Rule for Button Hold and Release on remote for increase/decreasing

Hello all,

I’m currently re-implementing all my zigbee devices, including the IKEA Tradfri remotes. I have the integrated via zigbee2mqtt and it works properly. However there are two sent payload-modes of the buttons.

  • If you just click a button on the remote shortly, the payload buttonXY_click ist sent
  • If hold the button, the payload buttonXY_hold is sent. When I then release the hold, the payload buttonXY_release is sent afterwards (–> so two payloads are sent here: the “hold” in the beginning and the “release” in the end)

Catching the “click” event is easy. The thing I’m wondering about is, how ideally to implement the hold feature so that an action is repeated within the holding timeframe.

In the past I used this

case "arrow_right_hold": {
  Bol_cycle = true
  timer = createTimer(now, [ |
    if(Bol_cycle && counter < 60 ){
      //cycle through this
case "arrow_right_release": {
  Bol_cycle = false

I used a switch case statement to catch the payload. Then a timer is launched and reschedules each time when it goes through the loop. When the release payload comes, the boolean is set to false and the cycle stops.
This solution worked, but by using the timer it is not very elegant. Does someone maybe know a better way?

Does it? You create the timer and then immediately cancel it. I suppose the timing may have worked out just right that the cancel runs after the timer starts executing but before the reschedule so that the cancel effectively becomes a noop.

But that is really just a trick of the timing. You should remove that cancel.

You could use an Expire based Timer instead but that is just moving things around, not really addressing anything.

I know of no better way to do this.

Thanks for the quick reply.

Yeah it worked as the time.cancel is outside the original timer. However I just put it in there out of precaution and unknowledge, as I wanted to be sure that the timer really stops after this inside loop. Not that there is always a new timer instance created and at the end there are hundreds of unaffected timers running…

Thanks for your input. If this is the way to go I keep it - it just looked like clumsily for me as a non coder :smiley:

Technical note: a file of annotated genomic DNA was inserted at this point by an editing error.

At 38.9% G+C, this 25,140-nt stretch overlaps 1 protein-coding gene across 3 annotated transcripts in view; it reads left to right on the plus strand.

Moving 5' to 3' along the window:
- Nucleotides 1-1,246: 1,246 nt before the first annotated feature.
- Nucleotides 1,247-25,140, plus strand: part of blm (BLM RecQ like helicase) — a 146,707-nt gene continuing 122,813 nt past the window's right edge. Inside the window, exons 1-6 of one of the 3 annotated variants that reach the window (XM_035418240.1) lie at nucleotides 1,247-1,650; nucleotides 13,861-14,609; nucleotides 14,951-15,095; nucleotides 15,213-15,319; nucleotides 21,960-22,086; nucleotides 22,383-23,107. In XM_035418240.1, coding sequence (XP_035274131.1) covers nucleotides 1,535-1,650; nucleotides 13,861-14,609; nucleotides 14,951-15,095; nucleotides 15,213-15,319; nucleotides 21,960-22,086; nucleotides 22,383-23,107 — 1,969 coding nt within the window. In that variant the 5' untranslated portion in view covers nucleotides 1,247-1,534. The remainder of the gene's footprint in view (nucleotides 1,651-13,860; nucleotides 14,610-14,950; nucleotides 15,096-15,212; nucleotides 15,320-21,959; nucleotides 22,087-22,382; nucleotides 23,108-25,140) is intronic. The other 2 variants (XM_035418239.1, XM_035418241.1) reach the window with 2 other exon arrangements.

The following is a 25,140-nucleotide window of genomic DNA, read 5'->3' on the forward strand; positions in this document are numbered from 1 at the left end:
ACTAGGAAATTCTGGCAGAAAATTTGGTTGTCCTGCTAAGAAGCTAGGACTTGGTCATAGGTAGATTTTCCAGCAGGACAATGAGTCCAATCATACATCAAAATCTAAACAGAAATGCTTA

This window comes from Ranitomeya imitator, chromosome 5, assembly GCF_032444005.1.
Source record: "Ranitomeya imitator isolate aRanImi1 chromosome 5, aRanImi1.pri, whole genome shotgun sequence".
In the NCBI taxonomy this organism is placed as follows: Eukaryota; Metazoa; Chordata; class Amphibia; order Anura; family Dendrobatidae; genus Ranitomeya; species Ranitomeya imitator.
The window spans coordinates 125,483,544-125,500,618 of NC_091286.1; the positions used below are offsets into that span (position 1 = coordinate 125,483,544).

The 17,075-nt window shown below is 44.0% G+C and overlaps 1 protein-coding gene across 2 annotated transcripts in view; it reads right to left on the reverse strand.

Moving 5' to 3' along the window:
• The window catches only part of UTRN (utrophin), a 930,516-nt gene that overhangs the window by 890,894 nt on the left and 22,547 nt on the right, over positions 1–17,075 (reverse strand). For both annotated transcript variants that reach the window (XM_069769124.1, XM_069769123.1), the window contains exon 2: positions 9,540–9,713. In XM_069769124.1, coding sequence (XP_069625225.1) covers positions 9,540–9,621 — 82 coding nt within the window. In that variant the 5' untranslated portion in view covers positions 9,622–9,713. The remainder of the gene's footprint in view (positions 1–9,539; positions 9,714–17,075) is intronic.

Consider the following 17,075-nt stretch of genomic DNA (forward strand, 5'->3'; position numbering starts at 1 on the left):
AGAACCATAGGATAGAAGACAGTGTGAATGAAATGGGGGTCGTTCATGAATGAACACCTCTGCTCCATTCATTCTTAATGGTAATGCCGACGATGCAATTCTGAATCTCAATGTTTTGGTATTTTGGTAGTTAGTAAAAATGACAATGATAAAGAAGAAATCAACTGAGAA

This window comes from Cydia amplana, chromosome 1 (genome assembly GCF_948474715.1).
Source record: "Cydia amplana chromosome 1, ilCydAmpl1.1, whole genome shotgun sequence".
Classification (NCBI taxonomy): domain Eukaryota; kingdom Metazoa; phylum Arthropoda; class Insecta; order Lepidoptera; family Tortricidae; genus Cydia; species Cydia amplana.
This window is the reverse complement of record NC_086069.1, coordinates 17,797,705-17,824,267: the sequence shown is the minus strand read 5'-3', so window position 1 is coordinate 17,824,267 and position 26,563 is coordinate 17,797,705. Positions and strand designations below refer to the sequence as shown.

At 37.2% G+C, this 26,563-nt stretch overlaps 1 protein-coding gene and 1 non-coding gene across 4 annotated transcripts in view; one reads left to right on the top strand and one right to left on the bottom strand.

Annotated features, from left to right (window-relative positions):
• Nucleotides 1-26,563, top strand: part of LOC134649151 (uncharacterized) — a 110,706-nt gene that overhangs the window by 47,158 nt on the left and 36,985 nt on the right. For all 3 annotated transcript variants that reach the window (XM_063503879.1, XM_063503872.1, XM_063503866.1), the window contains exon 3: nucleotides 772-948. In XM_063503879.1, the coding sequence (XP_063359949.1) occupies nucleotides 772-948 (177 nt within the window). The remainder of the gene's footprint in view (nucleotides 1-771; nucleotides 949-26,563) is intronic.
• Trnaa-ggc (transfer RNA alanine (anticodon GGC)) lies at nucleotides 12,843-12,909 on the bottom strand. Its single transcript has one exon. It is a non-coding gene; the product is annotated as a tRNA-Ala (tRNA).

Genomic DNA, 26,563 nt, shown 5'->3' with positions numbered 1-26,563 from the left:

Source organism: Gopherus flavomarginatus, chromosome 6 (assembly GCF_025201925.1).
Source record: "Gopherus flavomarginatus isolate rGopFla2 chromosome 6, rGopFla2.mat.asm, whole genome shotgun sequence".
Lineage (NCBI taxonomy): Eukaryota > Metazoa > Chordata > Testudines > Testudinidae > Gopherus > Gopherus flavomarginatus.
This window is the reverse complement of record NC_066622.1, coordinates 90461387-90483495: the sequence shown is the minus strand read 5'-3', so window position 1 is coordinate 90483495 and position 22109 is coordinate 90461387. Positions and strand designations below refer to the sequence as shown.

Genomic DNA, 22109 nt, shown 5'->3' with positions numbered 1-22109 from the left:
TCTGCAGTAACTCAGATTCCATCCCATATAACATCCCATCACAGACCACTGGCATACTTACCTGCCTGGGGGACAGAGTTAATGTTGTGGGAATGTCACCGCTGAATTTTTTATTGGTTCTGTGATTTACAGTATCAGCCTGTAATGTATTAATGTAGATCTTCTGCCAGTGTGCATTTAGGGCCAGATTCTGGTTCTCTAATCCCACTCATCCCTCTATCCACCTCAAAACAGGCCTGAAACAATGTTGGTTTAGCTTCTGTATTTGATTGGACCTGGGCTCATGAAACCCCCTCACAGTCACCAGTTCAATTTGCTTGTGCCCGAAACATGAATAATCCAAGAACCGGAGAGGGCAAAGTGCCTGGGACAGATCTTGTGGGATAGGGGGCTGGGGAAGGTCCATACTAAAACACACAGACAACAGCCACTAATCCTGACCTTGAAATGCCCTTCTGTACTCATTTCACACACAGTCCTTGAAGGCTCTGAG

Let me explain what is happening step by step so you understand why the timer.cancel doesn’t do what you think it does and is in fact a bad idea. It is only working for you because of a trick of the timing and it is not guaranteed to continue to work forever. In fact, I bet if you use now.plusMillis(10), a mere 10 milliseconds, it would break your Timer.

  1. now calculates the current time.

  2. A new lambda is created. A lambda is an object that can be called like a method. So you can assign a lambda to a variable or pass it to another method like you are doing here. Everything between the [ and ] makes up the lambda. When you create a lambda, it gets a copy of the full context where it is created so it will have all the variables that existed in the Rule prior to the creation of the lambda. This is why you can call timer.reschedule inside the lambda. It existed before the lambda was created.

  3. A Timer is created. Creating a Timer involves registering the lambda with the Quartz engine to execute at the passed in time. Once registered createTimer immediately returns.

  4. a. Because you scheduled the Timer to execute now it immediately starts to run the lamba

    b. At the same time, your Rule continues to run and immediately executes timer.cancel. 4.a. and 4.b happen in parallel and it is only a fluke that the Quartz engine started executing the lambda before the Rule executed the timer.cancel. Creating a Timer does not block the rest of the Rule from running until the Timer is done executing.